We will see a dot-com crash in 2008 ... The crash will be driven by a recession and prolonged slow growth in the US. Global investment capital will flee to quality.Parts of the prediction did not come true yet in 2008, but may in 2009.
Most startups will find their revenue models were unrealistic and will rapidly have to seek change. Many will jump over to advertising, but the advertising market will have constricted.
The big players will not be immune from this contagion. Google, in particular, will find its one-trick pony lame, with the advertising market suddenly stagnant or contracting and substantial new competition ... Google and Yahoo will do ... substantial layoffs.
It will be more prolonged and deeper than the crash of 2000.Underlying the prediction of a dot com crash was a prediction of the broader economy. While the direction was correct, I have to admit, I got parts of that prediction wrong. In particular, I did not expect huge multinational banks to be so rash as to make gambles that could drive them to insolvency, nor did I expect the normally more considered Europeans to follow the foolhardy practices of we Americans. I did expect hedge fund failures and a housing price fall, but I was as amazed as everyone else that the ratings on bonds would become completely unreliable and that one particularly prestigious fund was actually just a Ponzi scheme. Where I was wrong, it appears my mistake was assuming Wall Street still had some lines it still would not cross.
Desperate competition with dwindling opportunity will drive profits in online advertising to near zero. Google ... will find their available cash dropping.
It is likely that those with little to lose will attempt scary new forms of advertising. The Web will become polluted with spyware, intrusiveness, and horrible annoyances. None of this will work, of course, and there will be lawsuits and new privacy legislation, but we will have to endure it while it lasts.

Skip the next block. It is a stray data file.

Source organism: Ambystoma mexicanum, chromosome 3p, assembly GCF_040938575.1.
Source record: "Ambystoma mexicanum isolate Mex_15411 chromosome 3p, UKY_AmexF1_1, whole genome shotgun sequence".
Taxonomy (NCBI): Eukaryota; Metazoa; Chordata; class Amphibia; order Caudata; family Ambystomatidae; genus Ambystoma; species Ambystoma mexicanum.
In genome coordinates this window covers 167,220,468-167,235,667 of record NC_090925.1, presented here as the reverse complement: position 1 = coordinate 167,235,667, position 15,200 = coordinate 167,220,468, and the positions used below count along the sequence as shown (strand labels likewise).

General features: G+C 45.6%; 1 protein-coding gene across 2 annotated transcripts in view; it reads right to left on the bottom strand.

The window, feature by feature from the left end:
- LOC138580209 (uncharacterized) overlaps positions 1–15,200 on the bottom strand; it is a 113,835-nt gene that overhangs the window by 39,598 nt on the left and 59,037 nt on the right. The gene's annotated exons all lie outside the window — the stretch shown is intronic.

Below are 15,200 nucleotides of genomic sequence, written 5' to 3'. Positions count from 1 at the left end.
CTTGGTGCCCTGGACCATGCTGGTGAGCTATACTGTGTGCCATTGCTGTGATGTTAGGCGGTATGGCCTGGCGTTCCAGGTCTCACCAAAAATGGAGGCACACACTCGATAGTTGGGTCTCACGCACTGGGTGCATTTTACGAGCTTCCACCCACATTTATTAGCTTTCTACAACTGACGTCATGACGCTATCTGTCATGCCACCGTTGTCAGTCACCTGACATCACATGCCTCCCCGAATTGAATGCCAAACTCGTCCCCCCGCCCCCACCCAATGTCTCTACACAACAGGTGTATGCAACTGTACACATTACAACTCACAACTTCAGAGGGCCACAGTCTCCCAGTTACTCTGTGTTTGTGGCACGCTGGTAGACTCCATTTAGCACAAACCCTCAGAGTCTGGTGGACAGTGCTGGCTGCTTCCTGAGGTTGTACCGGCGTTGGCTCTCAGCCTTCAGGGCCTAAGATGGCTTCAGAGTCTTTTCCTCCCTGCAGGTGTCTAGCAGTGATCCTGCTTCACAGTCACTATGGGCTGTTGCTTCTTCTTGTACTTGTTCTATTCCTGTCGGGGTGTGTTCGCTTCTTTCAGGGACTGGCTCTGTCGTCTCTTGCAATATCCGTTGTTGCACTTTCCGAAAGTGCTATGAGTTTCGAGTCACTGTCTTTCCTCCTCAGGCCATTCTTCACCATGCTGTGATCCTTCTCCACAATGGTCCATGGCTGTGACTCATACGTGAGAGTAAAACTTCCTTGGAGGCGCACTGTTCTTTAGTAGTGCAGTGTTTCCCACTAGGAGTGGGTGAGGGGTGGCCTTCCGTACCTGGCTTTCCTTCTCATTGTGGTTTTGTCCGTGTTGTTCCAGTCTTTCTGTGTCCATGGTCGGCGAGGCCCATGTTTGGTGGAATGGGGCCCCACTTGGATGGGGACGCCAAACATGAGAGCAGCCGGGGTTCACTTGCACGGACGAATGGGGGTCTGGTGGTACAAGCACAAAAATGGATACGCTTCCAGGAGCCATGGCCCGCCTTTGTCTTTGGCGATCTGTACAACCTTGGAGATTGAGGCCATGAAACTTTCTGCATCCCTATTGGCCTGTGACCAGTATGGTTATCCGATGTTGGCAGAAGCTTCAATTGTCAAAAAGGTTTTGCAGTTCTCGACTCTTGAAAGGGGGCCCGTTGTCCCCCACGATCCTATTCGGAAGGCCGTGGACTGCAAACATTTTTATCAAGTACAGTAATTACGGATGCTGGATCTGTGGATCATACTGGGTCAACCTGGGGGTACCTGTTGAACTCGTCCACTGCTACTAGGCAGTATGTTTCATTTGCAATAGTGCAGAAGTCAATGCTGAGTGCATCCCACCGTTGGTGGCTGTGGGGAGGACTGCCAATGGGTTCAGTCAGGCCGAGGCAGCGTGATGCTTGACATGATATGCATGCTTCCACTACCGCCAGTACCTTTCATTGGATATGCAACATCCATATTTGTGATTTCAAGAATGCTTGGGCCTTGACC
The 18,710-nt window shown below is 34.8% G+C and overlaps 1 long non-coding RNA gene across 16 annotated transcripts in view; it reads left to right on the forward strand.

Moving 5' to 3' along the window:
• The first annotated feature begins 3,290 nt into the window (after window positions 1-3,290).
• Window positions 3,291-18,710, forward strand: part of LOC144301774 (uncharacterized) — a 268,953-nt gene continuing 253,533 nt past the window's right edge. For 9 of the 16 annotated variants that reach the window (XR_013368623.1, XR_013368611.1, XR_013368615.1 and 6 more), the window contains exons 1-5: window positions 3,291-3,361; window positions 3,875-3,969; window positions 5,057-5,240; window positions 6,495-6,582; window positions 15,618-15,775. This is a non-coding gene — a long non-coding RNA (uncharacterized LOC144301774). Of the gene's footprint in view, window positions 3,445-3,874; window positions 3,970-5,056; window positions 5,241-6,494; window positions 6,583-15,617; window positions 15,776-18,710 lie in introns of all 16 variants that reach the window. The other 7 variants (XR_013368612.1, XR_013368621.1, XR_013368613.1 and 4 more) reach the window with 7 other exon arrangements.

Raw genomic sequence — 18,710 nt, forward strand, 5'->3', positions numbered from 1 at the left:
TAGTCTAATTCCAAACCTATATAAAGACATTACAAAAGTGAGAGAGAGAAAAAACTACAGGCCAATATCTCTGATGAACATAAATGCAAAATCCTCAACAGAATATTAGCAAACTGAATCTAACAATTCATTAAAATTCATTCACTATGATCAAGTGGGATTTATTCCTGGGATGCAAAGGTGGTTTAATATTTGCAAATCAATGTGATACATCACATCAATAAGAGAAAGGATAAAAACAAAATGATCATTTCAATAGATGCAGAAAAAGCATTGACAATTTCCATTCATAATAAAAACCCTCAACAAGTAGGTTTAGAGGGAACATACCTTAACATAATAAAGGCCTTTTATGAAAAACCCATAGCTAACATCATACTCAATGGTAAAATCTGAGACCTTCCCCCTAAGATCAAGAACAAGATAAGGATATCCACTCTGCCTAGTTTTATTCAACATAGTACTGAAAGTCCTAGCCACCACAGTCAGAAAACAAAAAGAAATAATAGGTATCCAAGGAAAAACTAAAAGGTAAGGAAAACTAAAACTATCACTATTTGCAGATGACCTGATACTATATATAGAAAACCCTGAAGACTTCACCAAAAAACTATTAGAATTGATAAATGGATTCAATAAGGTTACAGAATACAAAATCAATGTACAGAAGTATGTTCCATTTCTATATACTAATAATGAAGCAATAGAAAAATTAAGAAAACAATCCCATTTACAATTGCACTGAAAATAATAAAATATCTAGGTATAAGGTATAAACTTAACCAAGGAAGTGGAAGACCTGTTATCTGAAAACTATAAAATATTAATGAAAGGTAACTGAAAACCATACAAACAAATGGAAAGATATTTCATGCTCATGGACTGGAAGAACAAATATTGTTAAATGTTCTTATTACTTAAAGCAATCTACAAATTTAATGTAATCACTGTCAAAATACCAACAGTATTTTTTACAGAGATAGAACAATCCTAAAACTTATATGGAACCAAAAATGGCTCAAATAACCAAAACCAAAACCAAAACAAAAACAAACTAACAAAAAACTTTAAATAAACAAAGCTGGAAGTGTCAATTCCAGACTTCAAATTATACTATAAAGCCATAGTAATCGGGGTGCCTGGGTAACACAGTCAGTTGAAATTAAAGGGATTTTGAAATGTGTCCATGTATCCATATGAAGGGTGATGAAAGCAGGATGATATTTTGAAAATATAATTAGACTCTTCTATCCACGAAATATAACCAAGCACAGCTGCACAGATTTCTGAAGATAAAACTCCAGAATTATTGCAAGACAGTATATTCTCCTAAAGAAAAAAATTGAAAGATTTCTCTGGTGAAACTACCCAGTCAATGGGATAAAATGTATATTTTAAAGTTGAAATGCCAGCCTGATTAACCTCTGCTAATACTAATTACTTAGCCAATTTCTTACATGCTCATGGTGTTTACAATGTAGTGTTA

I do want to say that I am in no way happy that my 2008 prediction turned out to be largely true. It is awful, truly awful.
It also is sad to look back at the irrationality and willful blindness of early 2008. A glance over the comments on my January 2008 post gives a feel for how people reacted to anyone who tried to send up the red flags. It is not true that no one saw this recession coming -- economists like Nourel Roubini, Paul Krugman, Robert Shiller, and Dean Baker were quite vocal -- but they were marginalized and maligned.
I hope that the early warning I tried to give had at least some positive impact. It seemed that some startups were looking to secure funding rounds earlier than they might otherwise and build up cash, but, as much as I might hope it was helpful, I have no evidence that what I posted influenced any startups to be more cautious.
As for predictions for 2009, given the vitriol my 2008 post attracted, I am going to leave this game to others. If you really do want to see things fairly close to what I think will happen in 2009, please see , , , , , and .